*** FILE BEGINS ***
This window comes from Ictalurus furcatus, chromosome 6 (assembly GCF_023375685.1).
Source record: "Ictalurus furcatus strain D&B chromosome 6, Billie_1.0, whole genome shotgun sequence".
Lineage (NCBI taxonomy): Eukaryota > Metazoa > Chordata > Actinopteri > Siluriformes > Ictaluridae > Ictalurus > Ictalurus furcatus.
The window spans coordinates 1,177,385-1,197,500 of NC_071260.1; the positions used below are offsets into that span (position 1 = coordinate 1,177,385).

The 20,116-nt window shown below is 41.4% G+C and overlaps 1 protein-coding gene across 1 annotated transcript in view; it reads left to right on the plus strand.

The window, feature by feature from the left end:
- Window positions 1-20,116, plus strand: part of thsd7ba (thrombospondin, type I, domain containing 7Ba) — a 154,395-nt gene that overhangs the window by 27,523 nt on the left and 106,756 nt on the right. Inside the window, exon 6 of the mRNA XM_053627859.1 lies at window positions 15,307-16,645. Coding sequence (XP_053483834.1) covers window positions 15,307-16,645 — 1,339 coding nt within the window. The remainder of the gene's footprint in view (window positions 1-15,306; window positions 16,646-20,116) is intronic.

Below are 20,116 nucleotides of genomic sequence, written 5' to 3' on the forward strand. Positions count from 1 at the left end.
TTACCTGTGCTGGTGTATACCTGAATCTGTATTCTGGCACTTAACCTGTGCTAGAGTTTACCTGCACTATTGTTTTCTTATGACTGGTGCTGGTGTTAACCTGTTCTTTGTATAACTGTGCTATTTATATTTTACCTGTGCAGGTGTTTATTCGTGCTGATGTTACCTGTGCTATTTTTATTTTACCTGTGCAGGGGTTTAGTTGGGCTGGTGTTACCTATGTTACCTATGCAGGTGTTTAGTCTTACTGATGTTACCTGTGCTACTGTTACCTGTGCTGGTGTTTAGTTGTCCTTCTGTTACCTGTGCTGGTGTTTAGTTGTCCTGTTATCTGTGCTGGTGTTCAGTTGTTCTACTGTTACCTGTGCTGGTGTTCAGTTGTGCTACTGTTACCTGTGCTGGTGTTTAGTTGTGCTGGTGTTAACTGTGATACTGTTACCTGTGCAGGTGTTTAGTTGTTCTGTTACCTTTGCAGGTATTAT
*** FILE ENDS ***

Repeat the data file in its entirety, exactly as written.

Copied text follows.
This window comes from Ictalurus furcatus, chromosome 6 (assembly GCF_023375685.1).
Source record: "Ictalurus furcatus strain D&B chromosome 6, Billie_1.0, whole genome shotgun sequence".
Lineage (NCBI taxonomy): Eukaryota > Metazoa > Chordata > Actinopteri > Siluriformes > Ictaluridae > Ictalurus > Ictalurus furcatus.
The window spans coordinates 1,177,385-1,197,500 of NC_071260.1; the positions used below are offsets into that span (position 1 = coordinate 1,177,385).

The 20,116-nt window shown below is 41.4% G+C and overlaps 1 protein-coding gene across 1 annotated transcript in view; it reads left to right on the plus strand.

The window, feature by feature from the left end:
- Window positions 1-20,116, plus strand: part of thsd7ba (thrombospondin, type I, domain containing 7Ba) — a 154,395-nt gene that overhangs the window by 27,523 nt on the left and 106,756 nt on the right. Inside the window, exon 6 of the mRNA XM_053627859.1 lies at window positions 15,307-16,645. Coding sequence (XP_053483834.1) covers window positions 15,307-16,645 — 1,339 coding nt within the window. The remainder of the gene's footprint in view (window positions 1-15,306; window positions 16,646-20,116) is intronic.

Below are 20,116 nucleotides of genomic sequence, written 5' to 3' on the forward strand. Positions count from 1 at the left end.
TTACCTGTGCTGGTGTATACCTGAATCTGTATTCTGGCACTTAACCTGTGCTAGAGTTTACCTGCACTATTGTTTTCTTATGACTGGTGCTGGTGTTAACCTGTTCTTTGTATAACTGTGCTATTTATATTTTACCTGTGCAGGTGTTTATTCGTGCTGATGTTACCTGTGCTATTTTTATTTTACCTGTGCAGGGGTTTAGTTGGGCTGGTGTTACCTATGTTACCTATGCAGGTGTTTAGTCTTACTGATGTTACCTGTGCTACTGTTACCTGTGCTGGTGTTTAGTTGTCCTTCTGTTACCTGTGCTGGTGTTTAGTTGTCCTGTTATCTGTGCTGGTGTTCAGTTGTTCTACTGTTACCTGTGCTGGTGTTCAGTTGTGCTACTGTTACCTGTGCTGGTGTTTAGTTGTGCTGGTGTTAACTGTGATACTGTTACCTGTGCAGGTGTTTAGTTGTTCTGTTACCTTTGCAGGTATTAT